Wednesday, July 8, 2009

A Comment

Someone left a comment to yesterday's post! However, I have chosen not to publish it. It contained what appeared to be an opinion about Michael Jackson's anti-Christian-like dancing behavior. I chose not to publish it because this post, and this blog as a whole, is not about how one feels about touching parts of their body while dancing.

I respect that this anonymous commentator has an opinion (or has found an opinion) they feel is worth repeating, but the commentator clearly missed the intended point here. Therefore I will also choose to not go off on a tangent by starting a discussion about this irrelevant opinion.

This blog is about real people, who have real lives and make real choices. I am here to talk about real people who are suffering, and they are suffering in ways that the majority out there can only scarcely imagine. That post was not about Michael Jackson, it was not about a going away party that the host city could not afford, and it was not about spending a day surrounded by an immense crowd so some people could sign their names in a book that no one will ever read. Perhaps it will be noted that I made no mention of my opinion over his guilt or innocence in regards to his previous charges. That, too, is irrelevant. Therefore, I will not post an opinion that was brought here simply because I named Michael Jackson in my first sentence.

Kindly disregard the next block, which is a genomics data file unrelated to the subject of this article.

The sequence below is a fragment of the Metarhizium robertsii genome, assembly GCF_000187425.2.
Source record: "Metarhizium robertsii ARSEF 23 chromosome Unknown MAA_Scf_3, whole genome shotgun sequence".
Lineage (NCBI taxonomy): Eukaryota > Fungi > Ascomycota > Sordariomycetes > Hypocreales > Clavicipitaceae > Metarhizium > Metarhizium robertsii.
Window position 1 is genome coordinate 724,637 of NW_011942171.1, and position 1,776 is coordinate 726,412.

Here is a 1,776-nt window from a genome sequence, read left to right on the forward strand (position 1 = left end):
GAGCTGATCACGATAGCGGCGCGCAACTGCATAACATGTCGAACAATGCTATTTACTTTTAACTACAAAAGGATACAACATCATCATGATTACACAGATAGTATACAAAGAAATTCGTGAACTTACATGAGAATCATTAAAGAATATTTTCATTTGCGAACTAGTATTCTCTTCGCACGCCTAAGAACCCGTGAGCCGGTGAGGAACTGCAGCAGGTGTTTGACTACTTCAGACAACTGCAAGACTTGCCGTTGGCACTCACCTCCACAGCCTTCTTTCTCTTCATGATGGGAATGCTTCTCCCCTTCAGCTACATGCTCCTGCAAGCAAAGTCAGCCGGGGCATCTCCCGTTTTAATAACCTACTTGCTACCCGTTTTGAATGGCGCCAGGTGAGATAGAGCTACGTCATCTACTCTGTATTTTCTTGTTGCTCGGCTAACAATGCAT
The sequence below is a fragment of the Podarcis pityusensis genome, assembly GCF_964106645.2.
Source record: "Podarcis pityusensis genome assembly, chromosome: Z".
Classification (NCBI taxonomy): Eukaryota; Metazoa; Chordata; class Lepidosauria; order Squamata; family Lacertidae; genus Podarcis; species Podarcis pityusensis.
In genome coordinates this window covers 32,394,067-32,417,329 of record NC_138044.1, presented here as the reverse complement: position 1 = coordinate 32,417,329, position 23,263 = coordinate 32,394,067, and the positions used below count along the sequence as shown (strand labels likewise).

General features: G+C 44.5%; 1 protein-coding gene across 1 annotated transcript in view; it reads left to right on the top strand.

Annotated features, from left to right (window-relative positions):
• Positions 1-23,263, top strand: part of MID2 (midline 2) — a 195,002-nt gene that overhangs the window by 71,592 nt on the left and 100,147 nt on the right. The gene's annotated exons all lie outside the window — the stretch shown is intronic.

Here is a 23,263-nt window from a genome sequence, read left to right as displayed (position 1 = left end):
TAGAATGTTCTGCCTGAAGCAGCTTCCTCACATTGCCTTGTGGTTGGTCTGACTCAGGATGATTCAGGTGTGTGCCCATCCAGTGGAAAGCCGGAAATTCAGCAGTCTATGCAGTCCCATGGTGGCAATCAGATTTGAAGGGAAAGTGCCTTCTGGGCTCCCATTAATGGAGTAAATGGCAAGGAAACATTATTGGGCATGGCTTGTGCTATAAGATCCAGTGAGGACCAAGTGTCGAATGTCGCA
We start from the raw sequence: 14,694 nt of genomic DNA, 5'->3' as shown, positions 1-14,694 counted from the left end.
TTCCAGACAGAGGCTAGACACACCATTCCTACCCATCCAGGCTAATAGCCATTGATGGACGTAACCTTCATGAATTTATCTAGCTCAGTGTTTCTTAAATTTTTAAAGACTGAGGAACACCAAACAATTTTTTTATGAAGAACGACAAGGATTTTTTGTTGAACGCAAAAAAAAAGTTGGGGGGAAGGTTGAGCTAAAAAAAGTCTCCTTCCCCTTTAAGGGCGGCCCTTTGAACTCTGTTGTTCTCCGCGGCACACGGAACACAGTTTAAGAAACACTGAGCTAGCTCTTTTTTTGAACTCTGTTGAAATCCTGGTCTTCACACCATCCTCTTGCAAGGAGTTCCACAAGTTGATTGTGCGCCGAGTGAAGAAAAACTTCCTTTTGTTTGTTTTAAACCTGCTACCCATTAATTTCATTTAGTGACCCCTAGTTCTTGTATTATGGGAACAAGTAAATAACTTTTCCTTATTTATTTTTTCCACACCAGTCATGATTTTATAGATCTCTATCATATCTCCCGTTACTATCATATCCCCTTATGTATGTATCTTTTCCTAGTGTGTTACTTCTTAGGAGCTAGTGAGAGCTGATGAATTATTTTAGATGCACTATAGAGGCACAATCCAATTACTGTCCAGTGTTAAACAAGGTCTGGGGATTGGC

I came here yesterday because Margo Howard's words, that I quoted directly, struck something in me. It is a question that I often ask myself, and I felt compelled to try to answer it. So, the question in my terms: How is it that I can overlook the person and his actions just because Monty was always a good friend to me? As I hope it has been clear, the answer is "I do not know."

I did mention yesterday that some of it may be born of fear. I illustrated that as a fear that we could be the ones doing those bad things, if it weren't for the people we know doing them. The potential for bad choices is within all of us. There's another side to that fear. It could also be fear that we made a bad choice in failing to see the badness in others. How does such a misjudgment reflect on us? What would others think of us when they learned of the mistake we made? Humans are pack animals and acceptance in the pack has prominence in many of our thoughts and feelings. Still, I do not know.

But the valuable lesson that I learned is that this ability is not unique to me. I found that many people can ignore what they know, or think they know, to show love and support for someone who touched their lives in some way. From a scary movie buddy to a figure on stage to someone who violated a traffic law and caused direct injury, and everyone in between. Being in someone's life, even just for a moment or from a distance, will touch them. That is the place where we find compassion for people who do not seem to deserve it. Deserving is not the purpose of compassion.